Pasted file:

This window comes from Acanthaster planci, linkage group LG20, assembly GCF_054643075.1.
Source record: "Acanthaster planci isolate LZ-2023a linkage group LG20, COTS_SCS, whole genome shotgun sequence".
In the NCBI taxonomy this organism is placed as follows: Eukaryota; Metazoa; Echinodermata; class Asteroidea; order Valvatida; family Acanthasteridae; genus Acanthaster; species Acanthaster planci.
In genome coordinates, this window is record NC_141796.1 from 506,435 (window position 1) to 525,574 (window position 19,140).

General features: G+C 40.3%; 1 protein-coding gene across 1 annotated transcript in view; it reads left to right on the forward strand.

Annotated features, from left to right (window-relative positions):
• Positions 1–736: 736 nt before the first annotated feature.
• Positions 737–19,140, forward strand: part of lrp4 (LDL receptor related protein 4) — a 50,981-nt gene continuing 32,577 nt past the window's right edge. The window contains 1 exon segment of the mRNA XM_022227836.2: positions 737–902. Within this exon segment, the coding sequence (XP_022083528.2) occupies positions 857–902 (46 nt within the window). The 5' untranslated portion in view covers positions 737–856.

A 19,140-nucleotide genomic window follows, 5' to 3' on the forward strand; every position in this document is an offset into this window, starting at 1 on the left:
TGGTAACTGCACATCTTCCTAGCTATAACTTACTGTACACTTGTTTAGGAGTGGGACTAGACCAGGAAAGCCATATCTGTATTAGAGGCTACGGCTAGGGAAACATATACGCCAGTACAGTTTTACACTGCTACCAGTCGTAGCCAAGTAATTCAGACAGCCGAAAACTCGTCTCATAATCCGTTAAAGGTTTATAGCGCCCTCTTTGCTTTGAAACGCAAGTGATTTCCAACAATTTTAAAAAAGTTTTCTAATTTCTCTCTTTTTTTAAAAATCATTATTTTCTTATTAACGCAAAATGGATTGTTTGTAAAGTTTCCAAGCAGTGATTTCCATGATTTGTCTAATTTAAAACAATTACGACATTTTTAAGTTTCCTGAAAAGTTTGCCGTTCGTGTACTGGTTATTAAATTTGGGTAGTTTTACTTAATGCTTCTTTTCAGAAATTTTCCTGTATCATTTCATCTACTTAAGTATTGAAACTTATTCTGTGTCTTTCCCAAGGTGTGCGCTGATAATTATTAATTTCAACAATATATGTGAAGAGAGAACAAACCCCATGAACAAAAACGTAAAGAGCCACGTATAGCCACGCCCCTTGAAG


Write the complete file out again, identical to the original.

This window comes from Acanthaster planci, linkage group LG20, assembly GCF_054643075.1.
Source record: "Acanthaster planci isolate LZ-2023a linkage group LG20, COTS_SCS, whole genome shotgun sequence".
In the NCBI taxonomy this organism is placed as follows: Eukaryota; Metazoa; Echinodermata; class Asteroidea; order Valvatida; family Acanthasteridae; genus Acanthaster; species Acanthaster planci.
In genome coordinates, this window is record NC_141796.1 from 506,435 (window position 1) to 525,574 (window position 19,140).

General features: G+C 40.3%; 1 protein-coding gene across 1 annotated transcript in view; it reads left to right on the forward strand.

Annotated features, from left to right (window-relative positions):
• Positions 1–736: 736 nt before the first annotated feature.
• Positions 737–19,140, forward strand: part of lrp4 (LDL receptor related protein 4) — a 50,981-nt gene continuing 32,577 nt past the window's right edge. The window contains 1 exon segment of the mRNA XM_022227836.2: positions 737–902. Within this exon segment, the coding sequence (XP_022083528.2) occupies positions 857–902 (46 nt within the window). The 5' untranslated portion in view covers positions 737–856.

A 19,140-nucleotide genomic window follows, 5' to 3' on the forward strand; every position in this document is an offset into this window, starting at 1 on the left:
TGGTAACTGCACATCTTCCTAGCTATAACTTACTGTACACTTGTTTAGGAGTGGGACTAGACCAGGAAAGCCATATCTGTATTAGAGGCTACGGCTAGGGAAACATATACGCCAGTACAGTTTTACACTGCTACCAGTCGTAGCCAAGTAATTCAGACAGCCGAAAACTCGTCTCATAATCCGTTAAAGGTTTATAGCGCCCTCTTTGCTTTGAAACGCAAGTGATTTCCAACAATTTTAAAAAAGTTTTCTAATTTCTCTCTTTTTTTAAAAATCATTATTTTCTTATTAACGCAAAATGGATTGTTTGTAAAGTTTCCAAGCAGTGATTTCCATGATTTGTCTAATTTAAAACAATTACGACATTTTTAAGTTTCCTGAAAAGTTTGCCGTTCGTGTACTGGTTATTAAATTTGGGTAGTTTTACTTAATGCTTCTTTTCAGAAATTTTCCTGTATCATTTCATCTACTTAAGTATTGAAACTTATTCTGTGTCTTTCCCAAGGTGTGCGCTGATAATTATTAATTTCAACAATATATGTGAAGAGAGAACAAACCCCATGAACAAAAACGTAAAGAGCCACGTATAGCCACGCCCCTTGAAG